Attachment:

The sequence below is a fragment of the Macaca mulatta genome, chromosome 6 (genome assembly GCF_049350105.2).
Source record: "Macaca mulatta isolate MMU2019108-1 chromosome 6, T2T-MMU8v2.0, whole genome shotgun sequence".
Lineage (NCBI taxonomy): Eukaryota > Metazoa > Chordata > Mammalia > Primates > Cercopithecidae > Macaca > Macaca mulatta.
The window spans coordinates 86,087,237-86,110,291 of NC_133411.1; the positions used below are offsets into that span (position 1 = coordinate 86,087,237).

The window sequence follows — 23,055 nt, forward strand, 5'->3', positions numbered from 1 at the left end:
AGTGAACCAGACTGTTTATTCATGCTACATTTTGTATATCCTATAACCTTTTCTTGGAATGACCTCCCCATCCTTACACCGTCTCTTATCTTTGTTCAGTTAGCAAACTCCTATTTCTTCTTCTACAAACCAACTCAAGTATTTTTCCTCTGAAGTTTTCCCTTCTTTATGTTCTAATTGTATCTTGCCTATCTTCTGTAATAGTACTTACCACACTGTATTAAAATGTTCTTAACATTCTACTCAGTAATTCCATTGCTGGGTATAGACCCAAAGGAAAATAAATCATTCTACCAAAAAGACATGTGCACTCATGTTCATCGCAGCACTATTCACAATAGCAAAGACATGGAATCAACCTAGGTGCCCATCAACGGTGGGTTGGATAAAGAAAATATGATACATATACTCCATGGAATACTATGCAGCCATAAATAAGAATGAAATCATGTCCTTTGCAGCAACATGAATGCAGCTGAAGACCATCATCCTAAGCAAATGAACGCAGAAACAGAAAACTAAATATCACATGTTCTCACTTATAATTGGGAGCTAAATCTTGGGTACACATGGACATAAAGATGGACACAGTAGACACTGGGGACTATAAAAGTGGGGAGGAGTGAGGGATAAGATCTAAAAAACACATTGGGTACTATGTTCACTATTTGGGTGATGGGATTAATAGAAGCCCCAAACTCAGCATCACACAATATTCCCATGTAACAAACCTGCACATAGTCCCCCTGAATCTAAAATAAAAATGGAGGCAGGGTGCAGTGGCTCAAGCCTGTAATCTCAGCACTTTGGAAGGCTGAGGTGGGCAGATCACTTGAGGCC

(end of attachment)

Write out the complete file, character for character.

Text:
The sequence below is a fragment of the Macaca mulatta genome, chromosome 6 (genome assembly GCF_049350105.2).
Source record: "Macaca mulatta isolate MMU2019108-1 chromosome 6, T2T-MMU8v2.0, whole genome shotgun sequence".
Lineage (NCBI taxonomy): Eukaryota > Metazoa > Chordata > Mammalia > Primates > Cercopithecidae > Macaca > Macaca mulatta.
The window spans coordinates 86,087,237-86,110,291 of NC_133411.1; the positions used below are offsets into that span (position 1 = coordinate 86,087,237).

The window sequence follows — 23,055 nt, forward strand, 5'->3', positions numbered from 1 at the left end:
AGTGAACCAGACTGTTTATTCATGCTACATTTTGTATATCCTATAACCTTTTCTTGGAATGACCTCCCCATCCTTACACCGTCTCTTATCTTTGTTCAGTTAGCAAACTCCTATTTCTTCTTCTACAAACCAACTCAAGTATTTTTCCTCTGAAGTTTTCCCTTCTTTATGTTCTAATTGTATCTTGCCTATCTTCTGTAATAGTACTTACCACACTGTATTAAAATGTTCTTAACATTCTACTCAGTAATTCCATTGCTGGGTATAGACCCAAAGGAAAATAAATCATTCTACCAAAAAGACATGTGCACTCATGTTCATCGCAGCACTATTCACAATAGCAAAGACATGGAATCAACCTAGGTGCCCATCAACGGTGGGTTGGATAAAGAAAATATGATACATATACTCCATGGAATACTATGCAGCCATAAATAAGAATGAAATCATGTCCTTTGCAGCAACATGAATGCAGCTGAAGACCATCATCCTAAGCAAATGAACGCAGAAACAGAAAACTAAATATCACATGTTCTCACTTATAATTGGGAGCTAAATCTTGGGTACACATGGACATAAAGATGGACACAGTAGACACTGGGGACTATAAAAGTGGGGAGGAGTGAGGGATAAGATCTAAAAAACACATTGGGTACTATGTTCACTATTTGGGTGATGGGATTAATAGAAGCCCCAAACTCAGCATCACACAATATTCCCATGTAACAAACCTGCACATAGTCCCCCTGAATCTAAAATAAAAATGGAGGCAGGGTGCAGTGGCTCAAGCCTGTAATCTCAGCACTTTGGAAGGCTGAGGTGGGCAGATCACTTGAGGCC